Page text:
Larson’s original paper, published in the same journal, still inspires new advances in the understanding of molecular cloud structure formation and star formation.

“After decades of inconclusive debate about the interpretation of the correlations among molecular cloud properties that I published in 1981, it’s gratifying to see that my original idea that they reflect a hierarchy of supersonic turbulent motions is well supported by these detailed new simulations showing that the debated complicating effects of gravity, magnetic fields, and multiphase structure do not fundamentally alter the basic picture of a turbulent cascade,” said Larson in response to the new findings by the UC San Diego researchers .

“This paper is essentially the culmination of seven years of research, aided by the use of large-scale supercomputer simulations conducted at SDSC and elsewhere,” said Alexei Kritsuk, a research physicist with UC San Diego’s Physics Department and Center for Astrophysics & Space Sciences (CASS) and lead author of the paper. “Molecular clouds are the birth sites for stars, so this paper relates also to the theory of star formation.”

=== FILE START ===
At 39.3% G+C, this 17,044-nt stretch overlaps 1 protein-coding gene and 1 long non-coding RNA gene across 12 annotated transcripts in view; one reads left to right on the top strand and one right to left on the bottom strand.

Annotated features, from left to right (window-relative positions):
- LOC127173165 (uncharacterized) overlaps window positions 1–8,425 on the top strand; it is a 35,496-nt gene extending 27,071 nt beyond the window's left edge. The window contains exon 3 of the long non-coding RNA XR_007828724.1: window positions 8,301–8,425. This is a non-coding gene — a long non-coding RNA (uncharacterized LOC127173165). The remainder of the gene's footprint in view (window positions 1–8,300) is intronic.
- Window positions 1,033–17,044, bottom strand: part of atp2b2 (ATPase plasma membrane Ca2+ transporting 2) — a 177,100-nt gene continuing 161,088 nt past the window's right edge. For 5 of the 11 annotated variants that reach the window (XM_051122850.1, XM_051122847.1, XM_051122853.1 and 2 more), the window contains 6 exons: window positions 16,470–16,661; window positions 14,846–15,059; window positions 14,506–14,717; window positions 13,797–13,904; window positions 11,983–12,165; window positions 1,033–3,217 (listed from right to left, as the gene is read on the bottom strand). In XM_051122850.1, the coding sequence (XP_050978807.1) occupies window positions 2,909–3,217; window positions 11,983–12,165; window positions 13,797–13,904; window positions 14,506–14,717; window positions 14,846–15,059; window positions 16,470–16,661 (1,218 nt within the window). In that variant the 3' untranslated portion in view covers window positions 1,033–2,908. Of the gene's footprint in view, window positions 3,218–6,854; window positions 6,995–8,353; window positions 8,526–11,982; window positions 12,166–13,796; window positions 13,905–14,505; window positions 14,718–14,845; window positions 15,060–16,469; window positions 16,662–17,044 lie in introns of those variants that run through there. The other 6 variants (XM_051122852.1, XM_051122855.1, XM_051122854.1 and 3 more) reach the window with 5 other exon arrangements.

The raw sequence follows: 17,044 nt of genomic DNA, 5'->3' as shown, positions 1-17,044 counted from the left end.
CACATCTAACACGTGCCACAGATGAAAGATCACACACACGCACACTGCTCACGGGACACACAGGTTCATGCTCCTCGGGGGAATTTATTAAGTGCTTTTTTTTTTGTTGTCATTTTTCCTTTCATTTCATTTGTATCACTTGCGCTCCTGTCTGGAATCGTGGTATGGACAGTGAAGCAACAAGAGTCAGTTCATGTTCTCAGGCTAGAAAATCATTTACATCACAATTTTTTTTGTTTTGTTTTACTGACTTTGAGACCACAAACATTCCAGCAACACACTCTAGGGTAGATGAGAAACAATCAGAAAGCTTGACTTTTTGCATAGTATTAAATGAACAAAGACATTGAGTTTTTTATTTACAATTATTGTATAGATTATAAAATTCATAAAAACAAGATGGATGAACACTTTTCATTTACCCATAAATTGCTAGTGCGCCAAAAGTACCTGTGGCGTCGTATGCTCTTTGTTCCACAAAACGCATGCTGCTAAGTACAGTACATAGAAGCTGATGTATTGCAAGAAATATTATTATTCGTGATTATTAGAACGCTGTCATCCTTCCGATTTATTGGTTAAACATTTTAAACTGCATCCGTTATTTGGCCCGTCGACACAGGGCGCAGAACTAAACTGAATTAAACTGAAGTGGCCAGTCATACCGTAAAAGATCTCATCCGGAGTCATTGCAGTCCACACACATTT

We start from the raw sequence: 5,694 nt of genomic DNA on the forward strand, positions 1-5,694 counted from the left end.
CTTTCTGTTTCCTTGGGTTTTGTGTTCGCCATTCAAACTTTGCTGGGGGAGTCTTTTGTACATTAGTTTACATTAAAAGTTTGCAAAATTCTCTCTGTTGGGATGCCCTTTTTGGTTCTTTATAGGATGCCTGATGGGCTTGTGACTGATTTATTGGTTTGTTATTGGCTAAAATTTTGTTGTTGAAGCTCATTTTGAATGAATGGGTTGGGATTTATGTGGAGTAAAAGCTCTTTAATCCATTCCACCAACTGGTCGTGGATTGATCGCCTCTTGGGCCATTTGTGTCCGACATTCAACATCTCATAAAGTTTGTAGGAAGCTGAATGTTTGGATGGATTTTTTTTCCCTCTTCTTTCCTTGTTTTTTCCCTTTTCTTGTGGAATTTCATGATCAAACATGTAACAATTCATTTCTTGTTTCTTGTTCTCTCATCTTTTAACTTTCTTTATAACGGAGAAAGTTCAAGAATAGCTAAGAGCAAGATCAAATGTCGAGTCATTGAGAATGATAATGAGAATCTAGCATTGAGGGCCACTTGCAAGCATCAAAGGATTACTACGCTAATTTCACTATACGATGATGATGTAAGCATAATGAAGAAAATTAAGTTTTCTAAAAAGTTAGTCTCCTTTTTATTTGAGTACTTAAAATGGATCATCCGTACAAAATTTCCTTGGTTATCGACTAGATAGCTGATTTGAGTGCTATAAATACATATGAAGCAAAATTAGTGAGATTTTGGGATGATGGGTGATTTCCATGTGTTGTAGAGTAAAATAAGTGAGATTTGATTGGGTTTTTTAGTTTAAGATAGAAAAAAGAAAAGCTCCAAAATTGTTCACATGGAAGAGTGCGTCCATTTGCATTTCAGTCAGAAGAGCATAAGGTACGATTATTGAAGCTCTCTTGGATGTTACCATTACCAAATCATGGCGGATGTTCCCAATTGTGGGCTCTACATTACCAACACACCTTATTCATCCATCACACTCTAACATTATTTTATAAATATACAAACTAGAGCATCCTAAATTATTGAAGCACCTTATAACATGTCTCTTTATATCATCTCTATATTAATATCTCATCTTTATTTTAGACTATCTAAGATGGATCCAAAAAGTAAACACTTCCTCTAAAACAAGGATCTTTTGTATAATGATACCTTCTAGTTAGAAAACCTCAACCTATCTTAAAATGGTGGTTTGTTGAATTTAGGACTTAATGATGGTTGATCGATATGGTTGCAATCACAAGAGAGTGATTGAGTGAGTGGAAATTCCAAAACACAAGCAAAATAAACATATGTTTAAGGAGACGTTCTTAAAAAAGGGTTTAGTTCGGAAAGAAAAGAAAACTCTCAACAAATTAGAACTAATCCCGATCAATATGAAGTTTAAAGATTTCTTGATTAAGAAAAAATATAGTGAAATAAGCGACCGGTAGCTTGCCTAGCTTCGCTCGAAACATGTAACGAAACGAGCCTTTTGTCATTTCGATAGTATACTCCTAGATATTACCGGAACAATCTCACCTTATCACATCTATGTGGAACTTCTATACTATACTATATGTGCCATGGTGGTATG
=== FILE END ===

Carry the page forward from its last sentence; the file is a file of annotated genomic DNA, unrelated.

The researcher team includes Michael Norman, Director of the San Diego Supercomputer Center (SDSC) and a Distinguished Professor of physics at UC San Diego, and Christoph T. Lee, an undergraduate researcher with CASS. SDSC’s Trestles and Triton clusters, and now-decommissioned DataStar system, were used to generate the simulations, as well as the Kraken and Nautilus systems at the National Institute for Computational Science (NICS), at Oak Ridge National Laboratory.